cover image The Precious Gift: A Navaho Creation Myth

The Precious Gift: A Navaho Creation Myth

Ellen Jackson. Simon & Schuster Children's Publishing, $16 (40pp) ISBN 978-0-689-80480-9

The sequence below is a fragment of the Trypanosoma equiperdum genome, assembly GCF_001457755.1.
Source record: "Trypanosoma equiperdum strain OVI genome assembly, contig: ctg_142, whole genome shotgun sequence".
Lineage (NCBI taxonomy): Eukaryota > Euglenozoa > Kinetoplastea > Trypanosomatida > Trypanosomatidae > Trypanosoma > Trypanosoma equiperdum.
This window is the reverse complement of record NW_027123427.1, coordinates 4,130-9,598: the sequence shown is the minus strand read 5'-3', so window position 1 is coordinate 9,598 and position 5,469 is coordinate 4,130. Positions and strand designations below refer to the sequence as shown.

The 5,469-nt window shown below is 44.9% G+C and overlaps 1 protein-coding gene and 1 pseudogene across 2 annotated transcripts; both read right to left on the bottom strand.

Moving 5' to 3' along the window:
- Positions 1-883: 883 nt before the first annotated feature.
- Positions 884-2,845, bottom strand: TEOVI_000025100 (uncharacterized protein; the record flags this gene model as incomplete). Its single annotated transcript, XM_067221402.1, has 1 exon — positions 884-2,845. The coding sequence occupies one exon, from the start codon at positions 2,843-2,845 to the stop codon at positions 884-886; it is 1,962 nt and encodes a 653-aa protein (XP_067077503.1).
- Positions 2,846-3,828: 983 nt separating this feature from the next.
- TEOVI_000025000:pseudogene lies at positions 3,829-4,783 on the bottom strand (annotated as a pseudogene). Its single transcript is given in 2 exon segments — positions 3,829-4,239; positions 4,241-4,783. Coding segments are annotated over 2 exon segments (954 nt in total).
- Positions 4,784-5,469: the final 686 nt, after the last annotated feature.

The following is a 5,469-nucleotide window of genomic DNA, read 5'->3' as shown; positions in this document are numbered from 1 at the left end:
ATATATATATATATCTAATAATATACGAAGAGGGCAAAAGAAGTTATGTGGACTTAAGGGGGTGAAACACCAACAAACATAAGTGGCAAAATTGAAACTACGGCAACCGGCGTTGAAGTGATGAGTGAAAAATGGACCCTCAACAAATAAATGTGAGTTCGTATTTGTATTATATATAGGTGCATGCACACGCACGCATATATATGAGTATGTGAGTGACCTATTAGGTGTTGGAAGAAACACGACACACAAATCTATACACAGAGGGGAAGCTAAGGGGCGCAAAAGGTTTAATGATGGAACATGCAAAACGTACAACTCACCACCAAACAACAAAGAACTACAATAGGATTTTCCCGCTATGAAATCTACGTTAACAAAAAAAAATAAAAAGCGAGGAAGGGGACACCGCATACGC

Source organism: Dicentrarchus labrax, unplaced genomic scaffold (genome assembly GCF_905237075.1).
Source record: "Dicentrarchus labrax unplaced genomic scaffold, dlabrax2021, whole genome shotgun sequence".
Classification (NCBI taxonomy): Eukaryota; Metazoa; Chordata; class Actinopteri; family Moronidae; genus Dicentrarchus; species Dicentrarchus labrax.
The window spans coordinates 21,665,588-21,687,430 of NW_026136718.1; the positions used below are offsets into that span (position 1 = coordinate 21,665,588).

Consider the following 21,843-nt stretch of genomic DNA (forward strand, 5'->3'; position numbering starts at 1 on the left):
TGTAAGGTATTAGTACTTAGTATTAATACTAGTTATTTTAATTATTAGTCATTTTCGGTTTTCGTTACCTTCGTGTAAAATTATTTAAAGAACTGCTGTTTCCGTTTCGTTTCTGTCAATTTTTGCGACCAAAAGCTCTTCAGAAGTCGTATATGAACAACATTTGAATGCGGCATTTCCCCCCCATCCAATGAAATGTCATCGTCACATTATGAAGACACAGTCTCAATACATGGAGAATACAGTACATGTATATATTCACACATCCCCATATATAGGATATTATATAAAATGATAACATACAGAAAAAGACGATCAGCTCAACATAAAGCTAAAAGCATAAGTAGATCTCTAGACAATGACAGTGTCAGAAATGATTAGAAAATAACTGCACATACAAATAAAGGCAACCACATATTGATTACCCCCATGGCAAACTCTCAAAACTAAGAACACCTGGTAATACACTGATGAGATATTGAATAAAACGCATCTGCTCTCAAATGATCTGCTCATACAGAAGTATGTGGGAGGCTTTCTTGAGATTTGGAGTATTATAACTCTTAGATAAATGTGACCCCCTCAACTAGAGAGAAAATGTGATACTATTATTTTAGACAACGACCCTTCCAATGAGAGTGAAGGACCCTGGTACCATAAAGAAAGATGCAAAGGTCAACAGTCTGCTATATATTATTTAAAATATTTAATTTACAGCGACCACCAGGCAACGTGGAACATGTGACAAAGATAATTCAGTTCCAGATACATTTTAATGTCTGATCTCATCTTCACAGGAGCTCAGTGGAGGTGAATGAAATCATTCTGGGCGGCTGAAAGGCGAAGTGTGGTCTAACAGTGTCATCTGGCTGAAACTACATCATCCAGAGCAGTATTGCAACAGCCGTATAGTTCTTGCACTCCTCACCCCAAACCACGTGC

This story's relevant ecological theme, plus the crisp retelling and bright, funky expressionist art, may, for some, justify the purchase of yet another creation title. ""When the first people came from the underworld, it is said they came up through a reed in the ocean,"" Jackson (Boris the Boring Boar) begins. However, they have forgotten to bring potable water with them. First Man sends several creatures back to fetch water, but all fail except the lowly snail, who is rewarded with a water flask that remains on his back to this day. The story is clever in its explanation of how other creatures, such as the turtle and frog, acquired their attributes. Best of all, Hubbard's (Four Fur Feet) gouache illustrations, showing a terrain dotted with rainbow-colored foliage and framed by skies with snail-like whorls of clouds, effuse the savory freshness and vitality of a new-born world. Ages 4-8. (Apr.)